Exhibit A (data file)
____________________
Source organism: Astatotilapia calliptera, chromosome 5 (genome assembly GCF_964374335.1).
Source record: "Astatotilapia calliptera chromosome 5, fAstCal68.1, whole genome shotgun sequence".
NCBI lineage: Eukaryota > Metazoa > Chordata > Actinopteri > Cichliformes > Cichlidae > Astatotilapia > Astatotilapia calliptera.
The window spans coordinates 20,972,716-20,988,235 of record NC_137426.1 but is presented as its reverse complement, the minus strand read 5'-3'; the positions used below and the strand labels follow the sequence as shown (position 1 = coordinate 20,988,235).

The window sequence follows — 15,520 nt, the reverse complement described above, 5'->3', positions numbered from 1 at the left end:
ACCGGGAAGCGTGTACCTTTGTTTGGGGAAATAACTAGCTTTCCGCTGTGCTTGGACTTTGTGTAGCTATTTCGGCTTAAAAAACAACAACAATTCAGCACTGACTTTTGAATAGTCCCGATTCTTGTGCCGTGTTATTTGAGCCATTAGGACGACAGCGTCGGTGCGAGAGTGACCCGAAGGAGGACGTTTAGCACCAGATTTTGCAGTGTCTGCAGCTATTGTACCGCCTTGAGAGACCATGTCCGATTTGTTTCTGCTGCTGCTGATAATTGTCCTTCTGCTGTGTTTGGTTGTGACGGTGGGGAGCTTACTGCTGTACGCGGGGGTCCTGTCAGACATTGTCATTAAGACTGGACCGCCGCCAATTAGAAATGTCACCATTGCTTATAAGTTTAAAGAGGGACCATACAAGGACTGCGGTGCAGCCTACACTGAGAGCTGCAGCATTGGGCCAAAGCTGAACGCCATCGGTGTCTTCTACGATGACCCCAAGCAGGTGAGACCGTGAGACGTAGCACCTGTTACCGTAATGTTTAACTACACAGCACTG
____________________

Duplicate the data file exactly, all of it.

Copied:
Source organism: Astatotilapia calliptera, chromosome 5 (genome assembly GCF_964374335.1).
Source record: "Astatotilapia calliptera chromosome 5, fAstCal68.1, whole genome shotgun sequence".
NCBI lineage: Eukaryota > Metazoa > Chordata > Actinopteri > Cichliformes > Cichlidae > Astatotilapia > Astatotilapia calliptera.
The window spans coordinates 20,972,716-20,988,235 of record NC_137426.1 but is presented as its reverse complement, the minus strand read 5'-3'; the positions used below and the strand labels follow the sequence as shown (position 1 = coordinate 20,988,235).

The window sequence follows — 15,520 nt, the reverse complement described above, 5'->3', positions numbered from 1 at the left end:
ACCGGGAAGCGTGTACCTTTGTTTGGGGAAATAACTAGCTTTCCGCTGTGCTTGGACTTTGTGTAGCTATTTCGGCTTAAAAAACAACAACAATTCAGCACTGACTTTTGAATAGTCCCGATTCTTGTGCCGTGTTATTTGAGCCATTAGGACGACAGCGTCGGTGCGAGAGTGACCCGAAGGAGGACGTTTAGCACCAGATTTTGCAGTGTCTGCAGCTATTGTACCGCCTTGAGAGACCATGTCCGATTTGTTTCTGCTGCTGCTGATAATTGTCCTTCTGCTGTGTTTGGTTGTGACGGTGGGGAGCTTACTGCTGTACGCGGGGGTCCTGTCAGACATTGTCATTAAGACTGGACCGCCGCCAATTAGAAATGTCACCATTGCTTATAAGTTTAAAGAGGGACCATACAAGGACTGCGGTGCAGCCTACACTGAGAGCTGCAGCATTGGGCCAAAGCTGAACGCCATCGGTGTCTTCTACGATGACCCCAAGCAGGTGAGACCGTGAGACGTAGCACCTGTTACCGTAATGTTTAACTACACAGCACTG